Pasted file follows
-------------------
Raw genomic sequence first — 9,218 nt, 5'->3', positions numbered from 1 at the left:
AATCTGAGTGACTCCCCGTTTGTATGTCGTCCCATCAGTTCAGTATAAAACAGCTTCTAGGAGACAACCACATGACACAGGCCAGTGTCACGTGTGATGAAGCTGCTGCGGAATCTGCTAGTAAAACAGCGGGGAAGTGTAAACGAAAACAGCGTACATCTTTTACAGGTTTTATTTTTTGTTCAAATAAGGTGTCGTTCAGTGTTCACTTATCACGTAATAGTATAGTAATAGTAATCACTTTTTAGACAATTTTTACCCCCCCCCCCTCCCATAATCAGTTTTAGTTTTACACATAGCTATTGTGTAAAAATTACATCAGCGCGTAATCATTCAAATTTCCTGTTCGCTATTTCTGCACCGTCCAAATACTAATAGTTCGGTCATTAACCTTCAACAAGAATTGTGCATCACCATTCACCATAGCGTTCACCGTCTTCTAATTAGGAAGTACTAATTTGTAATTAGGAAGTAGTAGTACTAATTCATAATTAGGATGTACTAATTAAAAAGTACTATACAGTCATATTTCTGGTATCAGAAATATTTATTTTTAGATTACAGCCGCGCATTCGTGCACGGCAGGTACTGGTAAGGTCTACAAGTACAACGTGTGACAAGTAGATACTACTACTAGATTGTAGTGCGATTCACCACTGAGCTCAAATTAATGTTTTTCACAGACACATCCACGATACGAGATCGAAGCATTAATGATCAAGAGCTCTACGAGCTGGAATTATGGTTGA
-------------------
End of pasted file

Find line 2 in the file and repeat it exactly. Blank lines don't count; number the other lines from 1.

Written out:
AATCTGAGTGACTCCCCGTTTGTATGTCGTCCCATCAGTTCAGTATAAAACAGCTTCTAGGAGACAACCACATGACACAGGCCAGTGTCACGTGTGATGAAGCTGCTGCGGAATCTGCTAGTAAAACAGCGGGGAAGTGTAAACGAAAACAGCGTACATCTTTTACAGGTTTTATTTTTTGTTCAAATAAGGTGTCGTTCAGTGTTCACTTATCACGTAATAGTATAGTAATAGTAATCACTTTTTAGACAATTTTTACCCCCCCCCCCTCCCATAATCAGTTTTAGTTTTACACATAGCTATTGTGTAAAAATTACATCAGCGCGTAATCATTCAAATTTCCTGTTCGCTATTTCTGCACCGTCCAAATACTAATAGTTCGGTCATTAACCTTCAACAAGAATTGTGCATCACCATTCACCATAGCGTTCACCGTCTTCTAATTAGGAAGTACTAATTTGTAATTAGGAAGTAGTAGTACTAATTCATAATTAGGATGTACTAATTAAAAAGTACTATACAGTCATATTTCTGGTATCAGAAATATTTATTTTTAGATTACAGCCGCGCATTCGTGCACGGCAGGTACTGGTAAGGTCTACAAGTACAACGTGTGACAAGTAGATACTACTACTAGATTGTAGTGCGATTCACCACTGAGCTCAAATTAATGTTTTTCACAGACACATCCACGATACGAGATCGAAGCATTAATGATCAAGAGCTCTACGAGCTGGAATTATGGTTGA